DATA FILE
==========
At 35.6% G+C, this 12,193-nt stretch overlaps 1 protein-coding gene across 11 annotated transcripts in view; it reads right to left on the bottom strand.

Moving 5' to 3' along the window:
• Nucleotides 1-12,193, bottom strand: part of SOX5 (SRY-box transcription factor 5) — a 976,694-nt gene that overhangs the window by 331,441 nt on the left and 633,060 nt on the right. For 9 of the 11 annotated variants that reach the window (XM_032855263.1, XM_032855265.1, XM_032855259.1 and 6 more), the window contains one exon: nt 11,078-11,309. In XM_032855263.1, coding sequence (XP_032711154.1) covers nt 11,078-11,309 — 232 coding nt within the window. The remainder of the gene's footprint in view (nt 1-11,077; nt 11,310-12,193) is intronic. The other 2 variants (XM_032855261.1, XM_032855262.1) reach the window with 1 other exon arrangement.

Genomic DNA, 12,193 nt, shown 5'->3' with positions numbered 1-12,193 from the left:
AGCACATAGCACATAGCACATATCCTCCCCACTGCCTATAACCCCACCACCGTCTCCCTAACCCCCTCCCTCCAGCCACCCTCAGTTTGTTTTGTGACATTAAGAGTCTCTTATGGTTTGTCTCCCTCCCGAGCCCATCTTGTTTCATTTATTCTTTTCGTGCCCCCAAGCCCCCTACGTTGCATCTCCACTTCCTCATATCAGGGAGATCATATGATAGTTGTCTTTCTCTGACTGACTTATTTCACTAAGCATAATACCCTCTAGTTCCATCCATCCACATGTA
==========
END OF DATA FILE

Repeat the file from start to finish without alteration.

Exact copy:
At 35.6% G+C, this 12,193-nt stretch overlaps 1 protein-coding gene across 11 annotated transcripts in view; it reads right to left on the bottom strand.

Moving 5' to 3' along the window:
• Nucleotides 1-12,193, bottom strand: part of SOX5 (SRY-box transcription factor 5) — a 976,694-nt gene that overhangs the window by 331,441 nt on the left and 633,060 nt on the right. For 9 of the 11 annotated variants that reach the window (XM_032855263.1, XM_032855265.1, XM_032855259.1 and 6 more), the window contains one exon: nt 11,078-11,309. In XM_032855263.1, coding sequence (XP_032711154.1) covers nt 11,078-11,309 — 232 coding nt within the window. The remainder of the gene's footprint in view (nt 1-11,077; nt 11,310-12,193) is intronic. The other 2 variants (XM_032855261.1, XM_032855262.1) reach the window with 1 other exon arrangement.

Genomic DNA, 12,193 nt, shown 5'->3' with positions numbered 1-12,193 from the left:
AGCACATAGCACATAGCACATATCCTCCCCACTGCCTATAACCCCACCACCGTCTCCCTAACCCCCTCCCTCCAGCCACCCTCAGTTTGTTTTGTGACATTAAGAGTCTCTTATGGTTTGTCTCCCTCCCGAGCCCATCTTGTTTCATTTATTCTTTTCGTGCCCCCAAGCCCCCTACGTTGCATCTCCACTTCCTCATATCAGGGAGATCATATGATAGTTGTCTTTCTCTGACTGACTTATTTCACTAAGCATAATACCCTCTAGTTCCATCCATCCACATGTA